Endothelial cell dysfunction in diving

The EUBS annual scientific conference in Geneva, September 2016 presented several papers about endothelial dysfunction in diving. The endothelium is the layer of cells on the inner surface of blood vessels. It is very active in regulation of local blood flow, self-repair, prevention of blood coagulation and inflammatory response to various insults. An important mediator in activities of endothelium is nitric oxide (NO) which regulates also the constriction and dilatation of vessels. This has been found affected by diving due to hyperoxia which limits the availability of NO and thus reduces ability of vessels to dilate following temporary occlusion (flow-mediated dilatation; FMD). Injury of endothelium, which can be caused by bubbles, results in increased quantities of released cell fragments called endothelial micro particles (EMPs). The study of possible roll of FMD and EMPs in diving is confounded by variety of stressors that contribute to their changes, like exercise and thermal stress. However, the potential to explain mechanisms of decompression illness keep these topics in the focus of scientists.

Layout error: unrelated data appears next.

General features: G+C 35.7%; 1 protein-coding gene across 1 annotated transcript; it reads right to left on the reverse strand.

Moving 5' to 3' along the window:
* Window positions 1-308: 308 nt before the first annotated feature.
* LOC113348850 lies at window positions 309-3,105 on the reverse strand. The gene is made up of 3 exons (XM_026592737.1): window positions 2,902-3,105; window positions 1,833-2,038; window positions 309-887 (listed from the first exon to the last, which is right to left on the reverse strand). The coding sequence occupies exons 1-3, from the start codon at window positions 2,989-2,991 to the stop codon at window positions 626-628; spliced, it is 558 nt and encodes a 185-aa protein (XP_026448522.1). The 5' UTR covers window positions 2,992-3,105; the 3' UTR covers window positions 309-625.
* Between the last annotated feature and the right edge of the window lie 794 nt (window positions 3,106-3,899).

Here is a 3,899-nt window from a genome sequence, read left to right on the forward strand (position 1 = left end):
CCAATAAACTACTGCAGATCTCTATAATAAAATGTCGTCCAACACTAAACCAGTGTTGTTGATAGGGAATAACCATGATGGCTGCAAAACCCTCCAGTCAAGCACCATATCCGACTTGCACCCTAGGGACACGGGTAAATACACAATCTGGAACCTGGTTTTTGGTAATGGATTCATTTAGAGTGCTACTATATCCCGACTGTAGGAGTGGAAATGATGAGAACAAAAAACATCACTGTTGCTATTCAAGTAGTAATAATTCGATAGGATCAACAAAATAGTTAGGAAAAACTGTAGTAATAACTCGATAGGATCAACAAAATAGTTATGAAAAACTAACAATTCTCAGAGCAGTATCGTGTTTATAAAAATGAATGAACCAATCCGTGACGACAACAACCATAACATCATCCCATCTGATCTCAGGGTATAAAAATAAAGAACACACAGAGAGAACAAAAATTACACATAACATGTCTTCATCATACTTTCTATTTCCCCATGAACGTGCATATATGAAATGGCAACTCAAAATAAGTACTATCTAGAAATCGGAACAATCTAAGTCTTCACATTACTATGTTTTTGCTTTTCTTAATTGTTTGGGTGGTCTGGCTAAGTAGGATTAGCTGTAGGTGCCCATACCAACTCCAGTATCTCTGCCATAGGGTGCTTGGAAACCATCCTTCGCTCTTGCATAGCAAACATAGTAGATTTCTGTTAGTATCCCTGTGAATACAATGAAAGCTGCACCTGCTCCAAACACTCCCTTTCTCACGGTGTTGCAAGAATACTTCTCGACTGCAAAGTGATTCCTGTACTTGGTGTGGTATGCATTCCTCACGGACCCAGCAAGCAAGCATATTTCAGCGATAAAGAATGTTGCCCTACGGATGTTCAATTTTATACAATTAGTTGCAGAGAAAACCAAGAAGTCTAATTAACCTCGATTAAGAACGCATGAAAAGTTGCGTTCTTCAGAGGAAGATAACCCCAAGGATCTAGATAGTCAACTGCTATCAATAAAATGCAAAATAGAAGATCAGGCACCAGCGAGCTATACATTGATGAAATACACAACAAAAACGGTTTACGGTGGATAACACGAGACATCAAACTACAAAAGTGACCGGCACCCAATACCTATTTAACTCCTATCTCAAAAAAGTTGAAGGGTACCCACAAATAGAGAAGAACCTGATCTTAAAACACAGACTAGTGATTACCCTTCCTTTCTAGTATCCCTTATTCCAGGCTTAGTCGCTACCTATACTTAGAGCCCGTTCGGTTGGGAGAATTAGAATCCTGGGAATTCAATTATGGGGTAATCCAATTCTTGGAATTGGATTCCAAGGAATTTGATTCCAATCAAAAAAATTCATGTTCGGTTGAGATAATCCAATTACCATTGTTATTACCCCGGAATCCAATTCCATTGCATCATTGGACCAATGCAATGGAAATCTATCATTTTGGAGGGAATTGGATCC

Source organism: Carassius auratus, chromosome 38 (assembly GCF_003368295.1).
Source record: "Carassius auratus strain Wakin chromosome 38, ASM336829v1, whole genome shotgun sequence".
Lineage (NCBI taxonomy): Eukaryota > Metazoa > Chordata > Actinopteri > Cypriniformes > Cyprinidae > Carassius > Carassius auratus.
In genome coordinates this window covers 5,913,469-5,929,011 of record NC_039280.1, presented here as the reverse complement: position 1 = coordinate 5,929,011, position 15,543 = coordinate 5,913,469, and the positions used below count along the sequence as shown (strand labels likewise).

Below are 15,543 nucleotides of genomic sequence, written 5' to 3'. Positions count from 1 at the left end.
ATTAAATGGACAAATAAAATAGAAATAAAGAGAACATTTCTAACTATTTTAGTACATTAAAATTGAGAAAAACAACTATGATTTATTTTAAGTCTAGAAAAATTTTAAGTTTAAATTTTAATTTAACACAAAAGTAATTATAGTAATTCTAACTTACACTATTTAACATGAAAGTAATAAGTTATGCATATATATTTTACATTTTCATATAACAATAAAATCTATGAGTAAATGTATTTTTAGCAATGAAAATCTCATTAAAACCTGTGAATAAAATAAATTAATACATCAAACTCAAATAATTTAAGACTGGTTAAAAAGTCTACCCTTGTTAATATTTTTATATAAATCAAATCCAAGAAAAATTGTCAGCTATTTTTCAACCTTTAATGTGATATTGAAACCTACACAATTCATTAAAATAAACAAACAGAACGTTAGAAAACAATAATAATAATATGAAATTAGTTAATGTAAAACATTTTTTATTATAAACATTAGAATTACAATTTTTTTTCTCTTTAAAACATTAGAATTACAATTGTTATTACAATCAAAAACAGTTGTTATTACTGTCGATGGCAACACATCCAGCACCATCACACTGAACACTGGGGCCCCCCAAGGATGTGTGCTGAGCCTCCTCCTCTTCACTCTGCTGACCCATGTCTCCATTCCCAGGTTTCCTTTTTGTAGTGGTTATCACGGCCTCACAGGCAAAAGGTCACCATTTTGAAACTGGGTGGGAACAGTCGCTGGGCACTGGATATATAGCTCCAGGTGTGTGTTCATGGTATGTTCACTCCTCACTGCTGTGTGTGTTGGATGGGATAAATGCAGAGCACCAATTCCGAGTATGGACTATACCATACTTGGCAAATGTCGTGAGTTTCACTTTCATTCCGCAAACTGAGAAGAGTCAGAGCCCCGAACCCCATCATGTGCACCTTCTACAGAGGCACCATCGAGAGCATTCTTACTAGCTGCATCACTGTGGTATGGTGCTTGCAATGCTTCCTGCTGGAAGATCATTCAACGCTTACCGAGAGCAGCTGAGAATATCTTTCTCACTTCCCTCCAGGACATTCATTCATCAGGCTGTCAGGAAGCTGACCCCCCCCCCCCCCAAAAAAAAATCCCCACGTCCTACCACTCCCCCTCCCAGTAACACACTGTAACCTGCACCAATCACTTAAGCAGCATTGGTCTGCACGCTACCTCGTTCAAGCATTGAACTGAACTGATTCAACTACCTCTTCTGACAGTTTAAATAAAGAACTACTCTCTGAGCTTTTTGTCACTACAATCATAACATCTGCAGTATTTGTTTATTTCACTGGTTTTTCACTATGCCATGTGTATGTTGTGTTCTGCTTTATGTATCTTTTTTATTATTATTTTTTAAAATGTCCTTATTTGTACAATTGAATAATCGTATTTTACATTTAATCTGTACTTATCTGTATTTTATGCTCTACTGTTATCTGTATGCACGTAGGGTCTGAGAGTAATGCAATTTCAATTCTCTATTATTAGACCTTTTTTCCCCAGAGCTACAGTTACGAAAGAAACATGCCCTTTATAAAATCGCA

The group from the Second Military Medical University, Shanghai,(1) studied effects of bubbles in isolated endothelial cells (in vitro) and in vivo. They have shown that contact with bubbles increases the release of EMPs. They collected the EMPs and brought it in contact with normal endothelial cells without presence of bubbles. They also infused EMPs to live animal. In both cases, the EMPs caused further damage of endothelial function causing increased cell apoptosis (programmed death of cells), increased intracellular content of reactive oxygen species, decreased NO, increased cell permeability (leakage) and pro-inflammatory response.

The entire story of endothelial dysfunction and DCS sometimes is similar to the dilemma of chicken and egg: what is first, the bubbles that cause injury of endothelium, or the endothelial dysfunction that enhances occurrence of bubbles? This study verified that bubbles may cause endothelial injury but did not prove that it is the only possible scenario that occurs.

The same group presented another study that explored effects of endothelial protection on occurrence of DCS in animal model. They treated a group of animals with escin for seven days before dive exposure and compared outcomes in treated and in control group. Escin has been used for endothelial protection in various indications. In this experiment, animals that receive escin had less DCS and in case they got DCS the delay to onset of symptoms was longer and manifestations less severe. All other endothelial indices which they measured were improved.(2) The results support hypothesis that endothelial integrity is important for outcome of diving. However, this is not a proof that escin could be useful in protecting divers from DCS.